A Kent farmer says the possible end of a government scheme which allows him to employ migrant workers would be "a disaster" for his business.
Student migrant workers harvest celery at Stanhill Farm
Toby Williams, of Stanhill Farm, near Dartford, employs about 20 non-EU workers to grow, pick and pack crops for the minimum wage of £4.85 an hour.
He said if the Seasonal Agricultural Workers' Scheme (SAWS) ended, he could not find local people to replace them.
The Home Office said workers from the new EU countries would fill the gap.
The SAWS scheme allows students from non-EU countries to work for six months in the UK.
The Home Office announced in May 2004 that the number allowed in would be reduced by 35% from 25,000 a year to 16,250 from 1 January 2005.
It would eventually be phased out to take account of the availability of labour from the 10 countries which joined the EU last year.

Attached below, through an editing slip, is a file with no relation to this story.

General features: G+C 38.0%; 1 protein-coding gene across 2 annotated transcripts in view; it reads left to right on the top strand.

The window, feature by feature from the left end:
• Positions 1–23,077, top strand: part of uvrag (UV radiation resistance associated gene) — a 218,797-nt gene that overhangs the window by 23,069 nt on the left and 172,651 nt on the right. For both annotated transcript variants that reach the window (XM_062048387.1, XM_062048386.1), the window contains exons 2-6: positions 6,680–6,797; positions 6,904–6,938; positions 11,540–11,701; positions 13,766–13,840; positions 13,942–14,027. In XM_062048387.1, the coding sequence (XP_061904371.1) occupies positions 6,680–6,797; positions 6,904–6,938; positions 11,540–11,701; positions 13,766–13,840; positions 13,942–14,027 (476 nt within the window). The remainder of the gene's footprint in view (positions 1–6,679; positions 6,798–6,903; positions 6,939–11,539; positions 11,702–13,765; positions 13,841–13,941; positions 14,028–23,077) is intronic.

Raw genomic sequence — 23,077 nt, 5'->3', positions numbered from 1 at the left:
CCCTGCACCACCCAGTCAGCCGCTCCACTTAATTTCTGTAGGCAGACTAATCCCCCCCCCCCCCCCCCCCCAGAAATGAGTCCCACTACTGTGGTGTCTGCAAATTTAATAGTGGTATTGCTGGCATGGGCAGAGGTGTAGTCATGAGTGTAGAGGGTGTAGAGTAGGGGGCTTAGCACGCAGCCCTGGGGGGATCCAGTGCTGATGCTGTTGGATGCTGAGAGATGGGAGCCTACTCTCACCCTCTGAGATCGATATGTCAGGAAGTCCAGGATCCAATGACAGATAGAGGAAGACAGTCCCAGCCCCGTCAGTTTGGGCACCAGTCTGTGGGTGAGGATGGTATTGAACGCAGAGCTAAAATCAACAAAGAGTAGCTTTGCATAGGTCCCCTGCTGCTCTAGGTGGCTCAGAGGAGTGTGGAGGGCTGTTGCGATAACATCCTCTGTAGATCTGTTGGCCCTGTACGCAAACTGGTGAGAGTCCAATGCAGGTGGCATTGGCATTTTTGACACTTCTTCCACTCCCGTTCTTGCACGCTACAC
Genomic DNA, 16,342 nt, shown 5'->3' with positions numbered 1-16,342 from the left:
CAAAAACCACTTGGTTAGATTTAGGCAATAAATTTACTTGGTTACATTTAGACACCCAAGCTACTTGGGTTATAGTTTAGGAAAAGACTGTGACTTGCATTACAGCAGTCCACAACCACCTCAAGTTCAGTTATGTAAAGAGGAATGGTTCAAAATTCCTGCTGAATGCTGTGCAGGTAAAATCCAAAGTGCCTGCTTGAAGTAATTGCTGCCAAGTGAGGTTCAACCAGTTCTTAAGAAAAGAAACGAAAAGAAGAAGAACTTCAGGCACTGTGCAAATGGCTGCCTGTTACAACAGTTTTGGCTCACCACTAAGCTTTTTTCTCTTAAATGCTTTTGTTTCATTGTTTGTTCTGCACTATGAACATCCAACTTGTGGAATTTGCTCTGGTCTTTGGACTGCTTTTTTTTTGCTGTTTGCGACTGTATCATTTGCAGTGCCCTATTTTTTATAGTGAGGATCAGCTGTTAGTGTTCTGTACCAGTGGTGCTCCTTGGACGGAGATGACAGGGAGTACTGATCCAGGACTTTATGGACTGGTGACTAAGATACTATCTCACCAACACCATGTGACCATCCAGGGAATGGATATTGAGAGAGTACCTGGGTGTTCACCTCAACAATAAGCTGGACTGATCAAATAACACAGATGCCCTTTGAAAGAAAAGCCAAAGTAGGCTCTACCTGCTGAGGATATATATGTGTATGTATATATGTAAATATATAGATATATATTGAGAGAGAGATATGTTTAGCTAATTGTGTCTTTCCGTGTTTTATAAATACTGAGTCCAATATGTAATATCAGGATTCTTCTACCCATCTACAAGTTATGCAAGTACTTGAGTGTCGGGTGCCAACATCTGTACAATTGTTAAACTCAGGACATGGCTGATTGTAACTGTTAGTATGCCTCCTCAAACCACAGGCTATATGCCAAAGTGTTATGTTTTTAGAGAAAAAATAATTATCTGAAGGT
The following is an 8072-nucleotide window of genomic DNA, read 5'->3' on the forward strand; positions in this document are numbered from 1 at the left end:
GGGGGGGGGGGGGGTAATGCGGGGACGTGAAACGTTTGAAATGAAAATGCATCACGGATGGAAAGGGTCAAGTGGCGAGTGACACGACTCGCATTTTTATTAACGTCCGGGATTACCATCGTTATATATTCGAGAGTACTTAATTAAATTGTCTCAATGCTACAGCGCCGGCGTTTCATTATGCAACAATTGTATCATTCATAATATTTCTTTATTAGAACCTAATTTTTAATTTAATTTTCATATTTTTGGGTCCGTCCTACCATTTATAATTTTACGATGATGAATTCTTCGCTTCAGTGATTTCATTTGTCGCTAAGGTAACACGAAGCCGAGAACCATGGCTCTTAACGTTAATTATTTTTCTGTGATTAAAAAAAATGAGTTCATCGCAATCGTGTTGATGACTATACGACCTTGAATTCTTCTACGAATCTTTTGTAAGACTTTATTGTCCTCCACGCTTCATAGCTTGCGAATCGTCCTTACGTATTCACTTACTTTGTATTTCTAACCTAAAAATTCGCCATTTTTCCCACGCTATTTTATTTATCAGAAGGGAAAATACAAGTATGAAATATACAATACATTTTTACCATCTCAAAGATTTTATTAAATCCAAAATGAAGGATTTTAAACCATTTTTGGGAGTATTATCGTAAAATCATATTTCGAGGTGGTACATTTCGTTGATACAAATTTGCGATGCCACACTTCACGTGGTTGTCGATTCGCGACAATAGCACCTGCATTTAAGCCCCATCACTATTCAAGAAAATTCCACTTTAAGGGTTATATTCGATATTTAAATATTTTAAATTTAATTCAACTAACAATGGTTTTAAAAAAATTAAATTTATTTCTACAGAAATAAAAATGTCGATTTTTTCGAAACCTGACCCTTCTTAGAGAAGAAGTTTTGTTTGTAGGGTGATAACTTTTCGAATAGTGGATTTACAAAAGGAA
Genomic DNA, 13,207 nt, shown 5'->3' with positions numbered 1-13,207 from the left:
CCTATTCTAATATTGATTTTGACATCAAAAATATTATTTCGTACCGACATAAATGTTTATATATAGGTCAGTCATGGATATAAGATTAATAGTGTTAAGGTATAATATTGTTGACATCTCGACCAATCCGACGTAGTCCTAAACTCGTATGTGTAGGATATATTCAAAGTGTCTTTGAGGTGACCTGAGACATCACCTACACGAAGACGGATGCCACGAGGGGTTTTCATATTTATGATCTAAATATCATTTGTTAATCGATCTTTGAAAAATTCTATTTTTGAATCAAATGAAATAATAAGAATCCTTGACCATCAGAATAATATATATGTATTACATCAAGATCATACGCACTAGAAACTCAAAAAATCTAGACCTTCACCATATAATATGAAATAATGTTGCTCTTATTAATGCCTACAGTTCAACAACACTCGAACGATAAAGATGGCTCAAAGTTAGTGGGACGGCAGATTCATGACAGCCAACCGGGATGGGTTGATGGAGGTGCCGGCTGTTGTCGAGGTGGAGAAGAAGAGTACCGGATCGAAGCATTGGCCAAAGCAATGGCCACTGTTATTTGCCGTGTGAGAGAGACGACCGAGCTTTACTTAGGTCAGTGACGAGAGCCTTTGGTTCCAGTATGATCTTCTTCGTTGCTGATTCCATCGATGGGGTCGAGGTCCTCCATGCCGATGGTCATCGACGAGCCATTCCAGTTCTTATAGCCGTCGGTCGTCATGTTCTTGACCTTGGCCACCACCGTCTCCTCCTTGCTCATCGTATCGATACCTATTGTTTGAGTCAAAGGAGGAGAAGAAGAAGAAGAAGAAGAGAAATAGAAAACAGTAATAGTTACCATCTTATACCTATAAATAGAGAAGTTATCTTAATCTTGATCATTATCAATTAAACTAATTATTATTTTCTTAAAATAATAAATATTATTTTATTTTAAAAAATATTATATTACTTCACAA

Mr Williams said if the scheme ended or was cut back he would not find local replacement workers to bring in his harvest.
"It is proving increasingly difficult, especially in this area, as there is not a ready supply of local people to do the work for the short season we have in the summer," he said.
Farmers say that buyers of their produce strike such hard bargains they cannot pay more than the minimum wage.
But for the students, the money is much more than they could earn at home.
"Students are intelligent people - they are young, brave and they can do hard work," said one at Stanhill Farm.
The National Farmers' Union said cutting the scheme will threaten the livelihoods of growers such as Mr Williams.
It has appealed to the government not to scrap the scheme.
A spokesman for the Home Office said: "We have not seen any evidence to suggest that accession labour is drying up or that accession country workers are not willing to do low-skilled work."